Bumble bees are important pollinators, which is significant for humans agriculturally, horticulturally, and environmentally. Some plants can only be pollinated by bumble bees. Red clover, an important fodder and traditional medicinal plant, is rarely pollinated by other bees.
Bumble bees are capable of stinging, if molested or if their nest is endangered, but you need not fear them; they are not aggressive.
Considering that many bumble bees are declining, if you find a bumble bee nest on your property, leave them alone and consider yourself lucky. Watch them over the course of the season; take pictures!
A common myth, often repeated by motivational speakers, maintains that bumble bee flight "defies the laws of physics." That notion was based on the idea that insects flap their wings up and down; instead, however, bees sweep them back and forth, changing the angles, something like helicopter or hummingbird flight. Even though bee flight does not defy physics, you can still be inspired by it.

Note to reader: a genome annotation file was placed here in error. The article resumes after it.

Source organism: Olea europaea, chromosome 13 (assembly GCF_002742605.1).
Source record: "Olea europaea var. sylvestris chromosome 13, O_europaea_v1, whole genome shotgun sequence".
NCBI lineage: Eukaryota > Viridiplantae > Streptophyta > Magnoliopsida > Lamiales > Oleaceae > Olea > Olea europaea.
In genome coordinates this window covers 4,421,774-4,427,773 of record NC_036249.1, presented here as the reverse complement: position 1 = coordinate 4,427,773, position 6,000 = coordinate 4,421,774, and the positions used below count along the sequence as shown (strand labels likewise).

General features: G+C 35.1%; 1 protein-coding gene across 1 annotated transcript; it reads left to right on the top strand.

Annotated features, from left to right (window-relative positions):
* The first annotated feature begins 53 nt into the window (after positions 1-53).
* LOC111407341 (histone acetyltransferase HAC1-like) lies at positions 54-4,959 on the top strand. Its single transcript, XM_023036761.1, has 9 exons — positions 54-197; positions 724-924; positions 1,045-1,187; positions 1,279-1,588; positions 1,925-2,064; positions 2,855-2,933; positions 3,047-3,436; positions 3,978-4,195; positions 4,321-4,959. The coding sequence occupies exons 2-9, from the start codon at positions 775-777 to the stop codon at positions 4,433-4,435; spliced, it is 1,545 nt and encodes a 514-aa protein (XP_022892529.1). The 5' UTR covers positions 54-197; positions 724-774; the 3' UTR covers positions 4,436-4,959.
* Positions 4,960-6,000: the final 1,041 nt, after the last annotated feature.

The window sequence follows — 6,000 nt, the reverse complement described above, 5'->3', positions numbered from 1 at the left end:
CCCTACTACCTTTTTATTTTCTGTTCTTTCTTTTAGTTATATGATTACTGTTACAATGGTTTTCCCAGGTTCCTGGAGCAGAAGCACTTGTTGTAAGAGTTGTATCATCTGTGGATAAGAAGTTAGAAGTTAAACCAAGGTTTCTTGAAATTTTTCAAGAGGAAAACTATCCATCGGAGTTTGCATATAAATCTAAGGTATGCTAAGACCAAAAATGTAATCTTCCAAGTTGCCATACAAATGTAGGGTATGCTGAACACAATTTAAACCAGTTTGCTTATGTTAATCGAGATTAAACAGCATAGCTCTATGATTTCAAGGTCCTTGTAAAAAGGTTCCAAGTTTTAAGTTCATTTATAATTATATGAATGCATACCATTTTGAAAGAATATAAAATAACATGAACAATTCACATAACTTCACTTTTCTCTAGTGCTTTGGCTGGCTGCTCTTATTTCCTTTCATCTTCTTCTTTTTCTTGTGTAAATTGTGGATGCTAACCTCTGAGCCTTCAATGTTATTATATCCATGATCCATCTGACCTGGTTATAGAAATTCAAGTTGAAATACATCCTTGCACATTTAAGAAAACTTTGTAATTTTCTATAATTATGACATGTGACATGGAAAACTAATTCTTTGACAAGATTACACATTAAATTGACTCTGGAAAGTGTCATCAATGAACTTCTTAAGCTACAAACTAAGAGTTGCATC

Bumble bees, like many other pollinators, have certain plants that depend only on them for pollination. In fact, bumble bees are one of the main pollinators that use a technique called buzz pollination to force the anthers of flowers to release pollen. These are usually tubular flowers with small openings, and the pollen is usually stuck firmly on the anthers. The bumble bee or other buzz pollinator rapidly vibrates its flight muscles, shaking pollen from the anthers. With the pollen attached to their bodies, they visit another flower and cross-pollinate it. Honeybees cannot accomplish buzz pollination. Southern wild senna, partridge pea, and closed (bottle) gentian are just a few Missouri wildflowers that require buzz pollination.
Bumble bees have many other interrelationships with organisms that most of us are scarcely aware of — their predators, their parasites, and the many non-stinging insects that can survive, in part, because they mimic them. All of these have their own roles in the chain of life.